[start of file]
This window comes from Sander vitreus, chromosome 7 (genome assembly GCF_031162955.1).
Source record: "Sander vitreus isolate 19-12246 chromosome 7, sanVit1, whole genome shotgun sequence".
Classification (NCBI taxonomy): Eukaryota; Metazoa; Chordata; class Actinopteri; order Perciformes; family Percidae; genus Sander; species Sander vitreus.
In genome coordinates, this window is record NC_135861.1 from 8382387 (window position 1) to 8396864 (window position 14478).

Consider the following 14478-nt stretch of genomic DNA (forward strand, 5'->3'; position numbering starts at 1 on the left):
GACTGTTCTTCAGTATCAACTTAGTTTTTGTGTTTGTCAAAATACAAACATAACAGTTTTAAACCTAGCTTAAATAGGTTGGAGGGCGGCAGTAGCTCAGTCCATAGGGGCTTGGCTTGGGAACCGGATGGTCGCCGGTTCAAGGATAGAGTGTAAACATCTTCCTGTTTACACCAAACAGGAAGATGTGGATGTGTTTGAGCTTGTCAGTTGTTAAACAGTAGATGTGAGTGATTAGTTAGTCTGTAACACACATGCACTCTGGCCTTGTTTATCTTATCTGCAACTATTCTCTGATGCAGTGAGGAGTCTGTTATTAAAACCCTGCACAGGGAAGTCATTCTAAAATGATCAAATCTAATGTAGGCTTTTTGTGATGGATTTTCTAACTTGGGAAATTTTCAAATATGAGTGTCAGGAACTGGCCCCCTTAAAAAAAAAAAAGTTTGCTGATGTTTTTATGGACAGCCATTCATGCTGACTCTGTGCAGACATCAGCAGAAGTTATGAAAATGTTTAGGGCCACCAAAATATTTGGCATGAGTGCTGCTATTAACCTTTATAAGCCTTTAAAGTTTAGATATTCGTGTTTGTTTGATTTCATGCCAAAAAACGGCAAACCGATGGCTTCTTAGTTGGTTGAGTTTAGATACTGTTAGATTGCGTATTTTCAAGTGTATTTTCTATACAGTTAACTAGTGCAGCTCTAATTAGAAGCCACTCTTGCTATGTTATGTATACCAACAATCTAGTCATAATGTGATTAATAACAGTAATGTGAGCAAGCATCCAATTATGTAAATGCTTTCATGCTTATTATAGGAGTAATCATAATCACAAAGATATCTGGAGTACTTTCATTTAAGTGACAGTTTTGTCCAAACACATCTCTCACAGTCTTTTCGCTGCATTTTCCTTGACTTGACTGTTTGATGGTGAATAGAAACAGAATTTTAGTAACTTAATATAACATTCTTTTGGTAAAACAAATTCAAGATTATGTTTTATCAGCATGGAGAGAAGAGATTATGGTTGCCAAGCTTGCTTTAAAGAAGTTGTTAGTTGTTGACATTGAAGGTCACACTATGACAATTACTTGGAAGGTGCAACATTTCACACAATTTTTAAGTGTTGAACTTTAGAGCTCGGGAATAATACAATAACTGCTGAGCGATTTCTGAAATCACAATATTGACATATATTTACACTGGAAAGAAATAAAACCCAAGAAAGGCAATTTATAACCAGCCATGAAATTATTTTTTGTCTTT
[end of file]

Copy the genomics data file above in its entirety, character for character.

This window comes from Sander vitreus, chromosome 7 (genome assembly GCF_031162955.1).
Source record: "Sander vitreus isolate 19-12246 chromosome 7, sanVit1, whole genome shotgun sequence".
Classification (NCBI taxonomy): Eukaryota; Metazoa; Chordata; class Actinopteri; order Perciformes; family Percidae; genus Sander; species Sander vitreus.
In genome coordinates, this window is record NC_135861.1 from 8382387 (window position 1) to 8396864 (window position 14478).

Consider the following 14478-nt stretch of genomic DNA (forward strand, 5'->3'; position numbering starts at 1 on the left):
GACTGTTCTTCAGTATCAACTTAGTTTTTGTGTTTGTCAAAATACAAACATAACAGTTTTAAACCTAGCTTAAATAGGTTGGAGGGCGGCAGTAGCTCAGTCCATAGGGGCTTGGCTTGGGAACCGGATGGTCGCCGGTTCAAGGATAGAGTGTAAACATCTTCCTGTTTACACCAAACAGGAAGATGTGGATGTGTTTGAGCTTGTCAGTTGTTAAACAGTAGATGTGAGTGATTAGTTAGTCTGTAACACACATGCACTCTGGCCTTGTTTATCTTATCTGCAACTATTCTCTGATGCAGTGAGGAGTCTGTTATTAAAACCCTGCACAGGGAAGTCATTCTAAAATGATCAAATCTAATGTAGGCTTTTTGTGATGGATTTTCTAACTTGGGAAATTTTCAAATATGAGTGTCAGGAACTGGCCCCCTTAAAAAAAAAAAAGTTTGCTGATGTTTTTATGGACAGCCATTCATGCTGACTCTGTGCAGACATCAGCAGAAGTTATGAAAATGTTTAGGGCCACCAAAATATTTGGCATGAGTGCTGCTATTAACCTTTATAAGCCTTTAAAGTTTAGATATTCGTGTTTGTTTGATTTCATGCCAAAAAACGGCAAACCGATGGCTTCTTAGTTGGTTGAGTTTAGATACTGTTAGATTGCGTATTTTCAAGTGTATTTTCTATACAGTTAACTAGTGCAGCTCTAATTAGAAGCCACTCTTGCTATGTTATGTATACCAACAATCTAGTCATAATGTGATTAATAACAGTAATGTGAGCAAGCATCCAATTATGTAAATGCTTTCATGCTTATTATAGGAGTAATCATAATCACAAAGATATCTGGAGTACTTTCATTTAAGTGACAGTTTTGTCCAAACACATCTCTCACAGTCTTTTCGCTGCATTTTCCTTGACTTGACTGTTTGATGGTGAATAGAAACAGAATTTTAGTAACTTAATATAACATTCTTTTGGTAAAACAAATTCAAGATTATGTTTTATCAGCATGGAGAGAAGAGATTATGGTTGCCAAGCTTGCTTTAAAGAAGTTGTTAGTTGTTGACATTGAAGGTCACACTATGACAATTACTTGGAAGGTGCAACATTTCACACAATTTTTAAGTGTTGAACTTTAGAGCTCGGGAATAATACAATAACTGCTGAGCGATTTCTGAAATCACAATATTGACATATATTTACACTGGAAAGAAATAAAACCCAAGAAAGGCAATTTATAACCAGCCATGAAATTATTTTTTGTCTTT